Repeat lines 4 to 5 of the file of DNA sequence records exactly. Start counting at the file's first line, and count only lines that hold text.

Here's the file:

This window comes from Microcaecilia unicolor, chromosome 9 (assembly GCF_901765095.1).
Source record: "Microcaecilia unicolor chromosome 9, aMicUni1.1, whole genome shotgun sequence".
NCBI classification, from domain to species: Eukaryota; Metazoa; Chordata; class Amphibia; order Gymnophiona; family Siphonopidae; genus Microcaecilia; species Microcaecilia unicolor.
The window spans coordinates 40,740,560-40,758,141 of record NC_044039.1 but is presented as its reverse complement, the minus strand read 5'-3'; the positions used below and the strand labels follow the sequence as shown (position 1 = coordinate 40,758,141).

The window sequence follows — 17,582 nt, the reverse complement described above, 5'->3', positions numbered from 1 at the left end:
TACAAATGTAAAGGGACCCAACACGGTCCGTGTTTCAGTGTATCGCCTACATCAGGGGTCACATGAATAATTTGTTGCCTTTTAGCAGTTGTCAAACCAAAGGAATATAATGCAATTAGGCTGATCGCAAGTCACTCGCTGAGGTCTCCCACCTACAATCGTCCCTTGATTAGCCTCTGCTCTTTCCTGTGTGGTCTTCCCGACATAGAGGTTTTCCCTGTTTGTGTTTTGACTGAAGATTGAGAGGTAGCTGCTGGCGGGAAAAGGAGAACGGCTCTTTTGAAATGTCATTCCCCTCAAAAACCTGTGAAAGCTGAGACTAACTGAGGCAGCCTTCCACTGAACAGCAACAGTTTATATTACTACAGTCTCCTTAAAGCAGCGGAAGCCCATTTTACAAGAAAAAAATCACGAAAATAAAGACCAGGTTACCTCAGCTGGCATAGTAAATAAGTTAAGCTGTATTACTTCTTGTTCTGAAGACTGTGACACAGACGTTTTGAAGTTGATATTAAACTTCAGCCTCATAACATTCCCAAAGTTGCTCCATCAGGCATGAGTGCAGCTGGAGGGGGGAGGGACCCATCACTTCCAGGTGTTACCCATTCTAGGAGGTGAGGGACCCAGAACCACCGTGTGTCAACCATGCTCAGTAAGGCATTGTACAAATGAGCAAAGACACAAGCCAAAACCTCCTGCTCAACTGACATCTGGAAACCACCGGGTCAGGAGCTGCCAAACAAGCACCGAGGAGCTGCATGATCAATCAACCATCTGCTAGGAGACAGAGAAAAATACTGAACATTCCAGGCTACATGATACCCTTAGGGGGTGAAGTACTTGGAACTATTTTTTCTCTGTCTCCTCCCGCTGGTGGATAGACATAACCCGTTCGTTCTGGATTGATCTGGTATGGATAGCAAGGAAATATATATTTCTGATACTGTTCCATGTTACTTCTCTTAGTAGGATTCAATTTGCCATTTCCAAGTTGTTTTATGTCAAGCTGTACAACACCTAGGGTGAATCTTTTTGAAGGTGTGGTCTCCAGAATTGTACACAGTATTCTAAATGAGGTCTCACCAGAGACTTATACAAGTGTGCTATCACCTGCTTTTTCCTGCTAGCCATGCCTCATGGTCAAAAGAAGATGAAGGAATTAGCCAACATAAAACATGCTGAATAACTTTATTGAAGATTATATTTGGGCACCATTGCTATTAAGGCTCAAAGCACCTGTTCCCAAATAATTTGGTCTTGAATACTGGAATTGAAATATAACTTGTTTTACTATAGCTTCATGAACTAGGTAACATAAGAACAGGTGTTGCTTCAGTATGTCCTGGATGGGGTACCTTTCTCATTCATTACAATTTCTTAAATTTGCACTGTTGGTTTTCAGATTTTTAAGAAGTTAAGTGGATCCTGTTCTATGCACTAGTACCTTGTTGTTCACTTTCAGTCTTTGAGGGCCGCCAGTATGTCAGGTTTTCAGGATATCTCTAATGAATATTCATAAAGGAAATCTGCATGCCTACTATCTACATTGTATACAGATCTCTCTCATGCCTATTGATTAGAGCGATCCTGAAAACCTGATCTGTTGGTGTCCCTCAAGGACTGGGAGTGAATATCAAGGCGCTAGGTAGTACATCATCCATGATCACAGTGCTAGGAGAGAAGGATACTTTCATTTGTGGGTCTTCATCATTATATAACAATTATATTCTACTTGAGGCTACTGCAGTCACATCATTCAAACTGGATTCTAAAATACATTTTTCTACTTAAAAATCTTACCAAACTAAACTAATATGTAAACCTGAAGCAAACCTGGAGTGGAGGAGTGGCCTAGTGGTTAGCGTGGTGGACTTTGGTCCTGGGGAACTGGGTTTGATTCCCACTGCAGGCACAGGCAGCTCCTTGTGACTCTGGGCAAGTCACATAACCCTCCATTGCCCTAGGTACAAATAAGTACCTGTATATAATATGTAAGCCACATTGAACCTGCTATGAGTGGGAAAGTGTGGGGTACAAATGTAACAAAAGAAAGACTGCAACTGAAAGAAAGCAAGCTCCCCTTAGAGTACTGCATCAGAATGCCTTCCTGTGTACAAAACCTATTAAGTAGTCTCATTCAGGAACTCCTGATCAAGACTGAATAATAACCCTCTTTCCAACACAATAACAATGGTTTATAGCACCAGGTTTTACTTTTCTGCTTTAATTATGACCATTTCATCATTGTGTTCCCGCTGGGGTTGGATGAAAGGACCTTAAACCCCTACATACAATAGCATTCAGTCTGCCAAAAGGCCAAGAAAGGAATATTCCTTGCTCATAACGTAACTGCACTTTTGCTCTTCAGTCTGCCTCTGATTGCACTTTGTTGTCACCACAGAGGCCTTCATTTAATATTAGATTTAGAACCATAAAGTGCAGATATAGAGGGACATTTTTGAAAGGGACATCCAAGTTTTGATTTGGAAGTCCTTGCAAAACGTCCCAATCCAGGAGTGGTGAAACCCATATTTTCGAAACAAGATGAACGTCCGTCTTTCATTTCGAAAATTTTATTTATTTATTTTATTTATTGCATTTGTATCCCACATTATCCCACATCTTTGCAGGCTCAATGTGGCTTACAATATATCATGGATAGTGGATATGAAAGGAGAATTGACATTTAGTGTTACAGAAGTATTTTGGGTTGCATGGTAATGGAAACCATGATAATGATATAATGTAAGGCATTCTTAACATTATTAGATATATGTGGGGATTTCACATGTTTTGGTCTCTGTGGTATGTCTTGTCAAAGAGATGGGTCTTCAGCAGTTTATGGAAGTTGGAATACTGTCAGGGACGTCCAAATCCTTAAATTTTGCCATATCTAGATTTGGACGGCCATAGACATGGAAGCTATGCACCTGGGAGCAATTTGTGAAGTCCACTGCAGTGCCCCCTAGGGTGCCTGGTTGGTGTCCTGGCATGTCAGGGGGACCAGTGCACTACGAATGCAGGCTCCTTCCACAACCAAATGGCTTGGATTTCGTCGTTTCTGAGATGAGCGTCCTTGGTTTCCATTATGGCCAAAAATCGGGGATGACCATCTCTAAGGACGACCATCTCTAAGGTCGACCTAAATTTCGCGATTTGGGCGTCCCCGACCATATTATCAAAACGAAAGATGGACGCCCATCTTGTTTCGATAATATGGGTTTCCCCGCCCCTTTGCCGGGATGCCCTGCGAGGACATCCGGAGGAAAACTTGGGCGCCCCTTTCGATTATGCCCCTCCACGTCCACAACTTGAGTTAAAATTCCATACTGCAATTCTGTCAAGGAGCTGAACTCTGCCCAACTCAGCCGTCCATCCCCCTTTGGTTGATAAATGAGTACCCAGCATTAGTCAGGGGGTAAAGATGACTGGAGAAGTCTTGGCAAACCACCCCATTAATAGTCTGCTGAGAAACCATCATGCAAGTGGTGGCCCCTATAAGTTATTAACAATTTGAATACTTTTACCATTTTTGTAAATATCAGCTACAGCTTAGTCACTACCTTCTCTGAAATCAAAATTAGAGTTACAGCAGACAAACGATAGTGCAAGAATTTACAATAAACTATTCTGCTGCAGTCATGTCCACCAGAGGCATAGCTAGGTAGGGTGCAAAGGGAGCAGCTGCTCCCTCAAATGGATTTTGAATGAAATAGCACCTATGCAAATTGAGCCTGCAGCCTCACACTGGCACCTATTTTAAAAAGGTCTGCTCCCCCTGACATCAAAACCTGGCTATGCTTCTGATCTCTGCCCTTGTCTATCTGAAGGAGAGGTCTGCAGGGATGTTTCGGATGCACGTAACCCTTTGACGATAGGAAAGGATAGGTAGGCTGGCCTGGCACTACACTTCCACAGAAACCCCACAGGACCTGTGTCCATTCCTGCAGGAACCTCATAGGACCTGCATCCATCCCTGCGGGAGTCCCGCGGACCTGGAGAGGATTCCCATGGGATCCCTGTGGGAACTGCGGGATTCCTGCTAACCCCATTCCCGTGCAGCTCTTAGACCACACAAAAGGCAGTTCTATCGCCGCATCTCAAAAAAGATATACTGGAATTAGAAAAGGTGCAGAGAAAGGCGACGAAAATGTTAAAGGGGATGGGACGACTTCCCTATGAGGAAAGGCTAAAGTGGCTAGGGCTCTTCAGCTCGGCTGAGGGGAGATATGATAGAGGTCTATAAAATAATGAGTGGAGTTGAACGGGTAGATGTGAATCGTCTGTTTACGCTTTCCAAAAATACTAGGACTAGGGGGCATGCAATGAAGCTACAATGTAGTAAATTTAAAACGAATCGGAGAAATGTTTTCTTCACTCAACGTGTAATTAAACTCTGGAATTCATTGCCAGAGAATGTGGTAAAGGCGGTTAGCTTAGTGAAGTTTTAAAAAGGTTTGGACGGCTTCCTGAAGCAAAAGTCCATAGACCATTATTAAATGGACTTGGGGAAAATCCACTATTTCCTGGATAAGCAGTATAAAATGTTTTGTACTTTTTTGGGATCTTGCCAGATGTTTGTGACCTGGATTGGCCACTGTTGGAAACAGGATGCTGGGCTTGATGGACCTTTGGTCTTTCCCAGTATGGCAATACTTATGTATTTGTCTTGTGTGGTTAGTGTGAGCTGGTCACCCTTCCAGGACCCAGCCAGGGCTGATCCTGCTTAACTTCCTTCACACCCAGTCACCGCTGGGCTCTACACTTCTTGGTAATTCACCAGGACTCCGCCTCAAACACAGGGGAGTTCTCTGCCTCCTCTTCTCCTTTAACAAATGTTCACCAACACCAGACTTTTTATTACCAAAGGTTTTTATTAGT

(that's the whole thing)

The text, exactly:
The window spans coordinates 40,740,560-40,758,141 of record NC_044039.1 but is presented as its reverse complement, the minus strand read 5'-3'; the positions used below and the strand labels follow the sequence as shown (position 1 = coordinate 40,758,141).

The window sequence follows — 17,582 nt, the reverse complement described above, 5'->3', positions numbered from 1 at the left end: